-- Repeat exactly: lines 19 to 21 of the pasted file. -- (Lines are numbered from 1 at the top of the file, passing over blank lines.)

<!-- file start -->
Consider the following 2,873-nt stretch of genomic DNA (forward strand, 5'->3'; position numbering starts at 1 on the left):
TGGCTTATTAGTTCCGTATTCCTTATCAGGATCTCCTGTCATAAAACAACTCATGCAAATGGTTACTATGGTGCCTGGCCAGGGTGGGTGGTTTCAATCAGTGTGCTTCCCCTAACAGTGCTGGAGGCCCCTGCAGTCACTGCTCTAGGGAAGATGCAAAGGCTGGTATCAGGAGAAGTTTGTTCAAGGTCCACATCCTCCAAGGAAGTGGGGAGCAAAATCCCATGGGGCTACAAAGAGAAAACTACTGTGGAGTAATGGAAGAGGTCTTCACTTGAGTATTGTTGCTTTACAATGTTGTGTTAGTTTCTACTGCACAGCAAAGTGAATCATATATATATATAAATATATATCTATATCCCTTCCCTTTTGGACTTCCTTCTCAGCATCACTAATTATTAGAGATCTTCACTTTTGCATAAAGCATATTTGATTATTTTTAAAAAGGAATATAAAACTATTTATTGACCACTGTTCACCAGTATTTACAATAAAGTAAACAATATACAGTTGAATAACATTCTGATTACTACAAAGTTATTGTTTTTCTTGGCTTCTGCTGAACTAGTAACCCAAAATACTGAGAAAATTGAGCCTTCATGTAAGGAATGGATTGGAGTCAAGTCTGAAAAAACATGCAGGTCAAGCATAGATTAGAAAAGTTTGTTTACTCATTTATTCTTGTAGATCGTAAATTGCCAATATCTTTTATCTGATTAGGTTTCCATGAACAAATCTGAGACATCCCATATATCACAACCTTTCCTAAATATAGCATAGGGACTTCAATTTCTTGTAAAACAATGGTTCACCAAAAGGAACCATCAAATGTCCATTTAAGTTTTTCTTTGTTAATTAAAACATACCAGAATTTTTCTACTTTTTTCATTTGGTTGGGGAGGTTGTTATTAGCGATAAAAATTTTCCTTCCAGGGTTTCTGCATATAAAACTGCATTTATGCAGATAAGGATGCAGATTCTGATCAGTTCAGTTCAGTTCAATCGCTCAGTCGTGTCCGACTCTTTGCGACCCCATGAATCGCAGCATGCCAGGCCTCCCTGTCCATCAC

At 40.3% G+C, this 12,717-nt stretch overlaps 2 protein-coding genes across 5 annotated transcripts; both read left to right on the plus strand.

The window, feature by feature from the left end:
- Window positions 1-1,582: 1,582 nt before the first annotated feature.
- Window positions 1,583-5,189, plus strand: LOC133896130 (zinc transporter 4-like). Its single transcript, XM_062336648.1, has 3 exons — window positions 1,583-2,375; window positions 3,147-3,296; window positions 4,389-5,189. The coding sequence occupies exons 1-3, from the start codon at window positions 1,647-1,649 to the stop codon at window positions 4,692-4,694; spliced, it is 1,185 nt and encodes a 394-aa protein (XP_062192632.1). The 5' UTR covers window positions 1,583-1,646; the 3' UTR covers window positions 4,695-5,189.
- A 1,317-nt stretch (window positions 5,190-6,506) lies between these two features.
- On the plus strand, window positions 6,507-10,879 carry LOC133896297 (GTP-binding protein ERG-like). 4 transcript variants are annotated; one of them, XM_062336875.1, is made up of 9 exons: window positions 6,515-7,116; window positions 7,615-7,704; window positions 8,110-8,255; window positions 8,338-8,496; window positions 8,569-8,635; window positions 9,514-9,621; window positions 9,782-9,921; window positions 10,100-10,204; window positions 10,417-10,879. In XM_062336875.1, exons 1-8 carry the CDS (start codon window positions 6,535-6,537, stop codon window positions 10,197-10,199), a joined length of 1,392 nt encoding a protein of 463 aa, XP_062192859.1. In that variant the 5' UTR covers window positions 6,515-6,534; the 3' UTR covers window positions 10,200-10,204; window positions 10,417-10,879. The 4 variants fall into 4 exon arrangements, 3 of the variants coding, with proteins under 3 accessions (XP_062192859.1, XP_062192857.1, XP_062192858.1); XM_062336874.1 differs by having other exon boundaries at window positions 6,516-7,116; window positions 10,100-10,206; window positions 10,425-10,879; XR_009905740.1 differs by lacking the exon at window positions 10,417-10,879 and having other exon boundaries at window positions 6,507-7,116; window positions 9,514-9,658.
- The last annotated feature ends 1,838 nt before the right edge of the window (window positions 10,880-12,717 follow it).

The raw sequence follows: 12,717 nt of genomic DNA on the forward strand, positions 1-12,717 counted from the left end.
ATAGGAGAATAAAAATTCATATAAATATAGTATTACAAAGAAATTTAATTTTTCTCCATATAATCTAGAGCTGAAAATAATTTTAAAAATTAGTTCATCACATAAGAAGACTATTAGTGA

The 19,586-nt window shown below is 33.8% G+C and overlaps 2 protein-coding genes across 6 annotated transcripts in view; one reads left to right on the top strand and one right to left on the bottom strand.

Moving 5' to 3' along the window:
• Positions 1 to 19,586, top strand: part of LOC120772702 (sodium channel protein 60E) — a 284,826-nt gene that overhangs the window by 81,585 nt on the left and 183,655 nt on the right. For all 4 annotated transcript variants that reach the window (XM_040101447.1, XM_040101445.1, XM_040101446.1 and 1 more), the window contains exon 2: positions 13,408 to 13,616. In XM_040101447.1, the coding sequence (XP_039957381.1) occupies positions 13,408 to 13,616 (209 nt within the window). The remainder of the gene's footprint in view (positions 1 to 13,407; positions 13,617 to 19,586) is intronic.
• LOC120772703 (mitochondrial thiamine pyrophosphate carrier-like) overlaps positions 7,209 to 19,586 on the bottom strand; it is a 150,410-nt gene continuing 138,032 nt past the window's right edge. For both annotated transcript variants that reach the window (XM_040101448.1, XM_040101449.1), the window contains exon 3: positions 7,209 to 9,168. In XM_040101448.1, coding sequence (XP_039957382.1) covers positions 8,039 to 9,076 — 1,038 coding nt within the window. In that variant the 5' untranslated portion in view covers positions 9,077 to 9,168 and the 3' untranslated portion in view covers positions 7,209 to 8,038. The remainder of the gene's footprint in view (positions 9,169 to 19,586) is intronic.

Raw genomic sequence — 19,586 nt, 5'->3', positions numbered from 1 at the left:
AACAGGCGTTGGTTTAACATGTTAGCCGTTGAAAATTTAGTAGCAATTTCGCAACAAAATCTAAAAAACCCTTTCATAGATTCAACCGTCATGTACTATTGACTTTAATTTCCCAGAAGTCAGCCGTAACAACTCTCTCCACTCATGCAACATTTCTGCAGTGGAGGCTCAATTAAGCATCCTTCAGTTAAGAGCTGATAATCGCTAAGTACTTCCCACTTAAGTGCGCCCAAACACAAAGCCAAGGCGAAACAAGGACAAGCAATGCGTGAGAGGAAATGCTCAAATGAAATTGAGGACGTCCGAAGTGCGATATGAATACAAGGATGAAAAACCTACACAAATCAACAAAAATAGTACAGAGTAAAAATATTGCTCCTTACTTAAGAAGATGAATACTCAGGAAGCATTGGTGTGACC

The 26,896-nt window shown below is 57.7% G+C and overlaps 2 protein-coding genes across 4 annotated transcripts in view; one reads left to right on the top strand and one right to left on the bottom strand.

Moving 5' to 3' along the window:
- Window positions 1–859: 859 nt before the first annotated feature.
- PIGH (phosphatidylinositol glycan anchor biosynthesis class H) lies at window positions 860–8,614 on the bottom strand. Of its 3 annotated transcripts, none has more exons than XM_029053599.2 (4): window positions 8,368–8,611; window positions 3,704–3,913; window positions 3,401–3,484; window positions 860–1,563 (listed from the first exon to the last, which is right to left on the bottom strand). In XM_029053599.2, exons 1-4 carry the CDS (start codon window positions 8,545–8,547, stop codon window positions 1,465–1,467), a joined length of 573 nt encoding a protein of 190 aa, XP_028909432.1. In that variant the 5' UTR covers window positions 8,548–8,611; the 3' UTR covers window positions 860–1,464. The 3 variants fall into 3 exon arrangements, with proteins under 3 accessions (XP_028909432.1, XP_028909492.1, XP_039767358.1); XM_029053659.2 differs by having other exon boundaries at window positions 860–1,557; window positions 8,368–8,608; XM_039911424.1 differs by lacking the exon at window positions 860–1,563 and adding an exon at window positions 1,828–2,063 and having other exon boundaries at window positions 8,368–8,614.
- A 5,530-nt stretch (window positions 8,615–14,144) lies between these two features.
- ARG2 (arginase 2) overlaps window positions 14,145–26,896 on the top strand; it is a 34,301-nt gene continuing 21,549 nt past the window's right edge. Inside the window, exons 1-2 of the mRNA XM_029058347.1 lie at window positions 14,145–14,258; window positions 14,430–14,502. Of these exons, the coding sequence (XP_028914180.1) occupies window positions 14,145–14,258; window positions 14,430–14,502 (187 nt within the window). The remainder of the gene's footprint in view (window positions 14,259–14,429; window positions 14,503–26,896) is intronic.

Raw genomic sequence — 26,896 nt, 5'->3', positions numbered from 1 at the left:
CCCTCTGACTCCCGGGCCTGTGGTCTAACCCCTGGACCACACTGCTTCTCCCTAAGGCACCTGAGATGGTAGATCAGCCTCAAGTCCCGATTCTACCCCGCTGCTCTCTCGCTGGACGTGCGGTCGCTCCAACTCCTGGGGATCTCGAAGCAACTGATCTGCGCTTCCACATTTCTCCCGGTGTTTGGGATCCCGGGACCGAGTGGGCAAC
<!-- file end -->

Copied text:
Moving 5' to 3' along the window:
- Window positions 1–859: 859 nt before the first annotated feature.
- PIGH (phosphatidylinositol glycan anchor biosynthesis class H) lies at window positions 860–8,614 on the bottom strand. Of its 3 annotated transcripts, none has more exons than XM_029053599.2 (4): window positions 8,368–8,611; window positions 3,704–3,913; window positions 3,401–3,484; window positions 860–1,563 (listed from the first exon to the last, which is right to left on the bottom strand). In XM_029053599.2, exons 1-4 carry the CDS (start codon window positions 8,545–8,547, stop codon window positions 1,465–1,467), a joined length of 573 nt encoding a protein of 190 aa, XP_028909432.1. In that variant the 5' UTR covers window positions 8,548–8,611; the 3' UTR covers window positions 860–1,464. The 3 variants fall into 3 exon arrangements, with proteins under 3 accessions (XP_028909432.1, XP_028909492.1, XP_039767358.1); XM_029053659.2 differs by having other exon boundaries at window positions 860–1,557; window positions 8,368–8,608; XM_039911424.1 differs by lacking the exon at window positions 860–1,563 and adding an exon at window positions 1,828–2,063 and having other exon boundaries at window positions 8,368–8,614.